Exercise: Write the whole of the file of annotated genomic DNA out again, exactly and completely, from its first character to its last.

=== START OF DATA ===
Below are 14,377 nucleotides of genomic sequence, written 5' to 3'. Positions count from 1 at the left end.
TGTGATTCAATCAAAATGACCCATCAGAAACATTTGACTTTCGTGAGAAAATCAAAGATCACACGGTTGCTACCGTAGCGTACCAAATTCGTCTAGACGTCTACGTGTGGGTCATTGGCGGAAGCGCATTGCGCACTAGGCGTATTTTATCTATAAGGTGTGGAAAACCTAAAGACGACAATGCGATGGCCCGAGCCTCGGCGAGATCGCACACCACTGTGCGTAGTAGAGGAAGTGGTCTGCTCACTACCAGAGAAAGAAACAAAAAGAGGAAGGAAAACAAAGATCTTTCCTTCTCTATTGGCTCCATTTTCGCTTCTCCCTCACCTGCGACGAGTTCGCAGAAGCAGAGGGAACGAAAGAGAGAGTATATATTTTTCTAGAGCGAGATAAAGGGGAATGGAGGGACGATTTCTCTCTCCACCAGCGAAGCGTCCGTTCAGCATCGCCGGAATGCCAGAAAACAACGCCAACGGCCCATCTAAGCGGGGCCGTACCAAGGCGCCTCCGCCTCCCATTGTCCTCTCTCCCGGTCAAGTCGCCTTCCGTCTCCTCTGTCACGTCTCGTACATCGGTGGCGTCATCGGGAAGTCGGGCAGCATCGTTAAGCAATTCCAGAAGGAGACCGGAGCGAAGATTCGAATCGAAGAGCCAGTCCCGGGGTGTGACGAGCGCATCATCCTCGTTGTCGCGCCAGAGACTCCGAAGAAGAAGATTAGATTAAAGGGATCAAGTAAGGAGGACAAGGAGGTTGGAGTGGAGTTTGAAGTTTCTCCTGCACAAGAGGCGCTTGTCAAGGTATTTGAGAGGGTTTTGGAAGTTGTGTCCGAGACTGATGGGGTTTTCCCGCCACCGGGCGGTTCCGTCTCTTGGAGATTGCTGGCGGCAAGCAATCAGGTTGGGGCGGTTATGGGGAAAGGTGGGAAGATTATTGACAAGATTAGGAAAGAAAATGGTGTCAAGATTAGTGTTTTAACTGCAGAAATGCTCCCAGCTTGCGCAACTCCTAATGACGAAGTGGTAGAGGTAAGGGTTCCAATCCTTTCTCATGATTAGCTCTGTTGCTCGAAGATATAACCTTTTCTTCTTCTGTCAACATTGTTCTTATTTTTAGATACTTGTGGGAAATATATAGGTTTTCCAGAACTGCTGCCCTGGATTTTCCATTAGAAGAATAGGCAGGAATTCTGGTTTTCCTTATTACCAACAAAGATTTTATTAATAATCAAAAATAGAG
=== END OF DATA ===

Below are 14,377 nucleotides of genomic sequence, written 5' to 3'. Positions count from 1 at the left end.
TGTGATTCAATCAAAATGACCCATCAGAAACATTTGACTTTCGTGAGAAAATCAAAGATCACACGGTTGCTACCGTAGCGTACCAAATTCGTCTAGACGTCTACGTGTGGGTCATTGGCGGAAGCGCATTGCGCACTAGGCGTATTTTATCTATAAGGTGTGGAAAACCTAAAGACGACAATGCGATGGCCCGAGCCTCGGCGAGATCGCACACCACTGTGCGTAGTAGAGGAAGTGGTCTGCTCACTACCAGAGAAAGAAACAAAAAGAGGAAGGAAAACAAAGATCTTTCCTTCTCTATTGGCTCCATTTTCGCTTCTCCCTCACCTGCGACGAGTTCGCAGAAGCAGAGGGAACGAAAGAGAGAGTATATATTTTTCTAGAGCGAGATAAAGGGGAATGGAGGGACGATTTCTCTCTCCACCAGCGAAGCGTCCGTTCAGCATCGCCGGAATGCCAGAAAACAACGCCAACGGCCCATCTAAGCGGGGCCGTACCAAGGCGCCTCCGCCTCCCATTGTCCTCTCTCCCGGTCAAGTCGCCTTCCGTCTCCTCTGTCACGTCTCGTACATCGGTGGCGTCATCGGGAAGTCGGGCAGCATCGTTAAGCAATTCCAGAAGGAGACCGGAGCGAAGATTCGAATCGAAGAGCCAGTCCCGGGGTGTGACGAGCGCATCATCCTCGTTGTCGCGCCAGAGACTCCGAAGAAGAAGATTAGATTAAAGGGATCAAGTAAGGAGGACAAGGAGGTTGGAGTGGAGTTTGAAGTTTCTCCTGCACAAGAGGCGCTTGTCAAGGTATTTGAGAGGGTTTTGGAAGTTGTGTCCGAGACTGATGGGGTTTTCCCGCCACCGGGCGGTTCCGTCTCTTGGAGATTGCTGGCGGCAAGCAATCAGGTTGGGGCGGTTATGGGGAAAGGTGGGAAGATTATTGACAAGATTAGGAAAGAAAATGGTGTCAAGATTAGTGTTTTAACTGCAGAAATGCTCCCAGCTTGCGCAACTCCTAATGACGAAGTGGTAGAGGTAAGGGTTCCAATCCTTTCTCATGATTAGCTCTGTTGCTCGAAGATATAACCTTTTCTTCTTCTGTCAACATTGTTCTTATTTTTAGATACTTGTGGGAAATATATAGGTTTTCCAGAACTGCTGCCCTGGATTTTCCATTAGAAGAATAGGCAGGAATTCTGGTTTTCCTTATTACCAACAAAGATTTTATTAATAATCAAAAATAGAG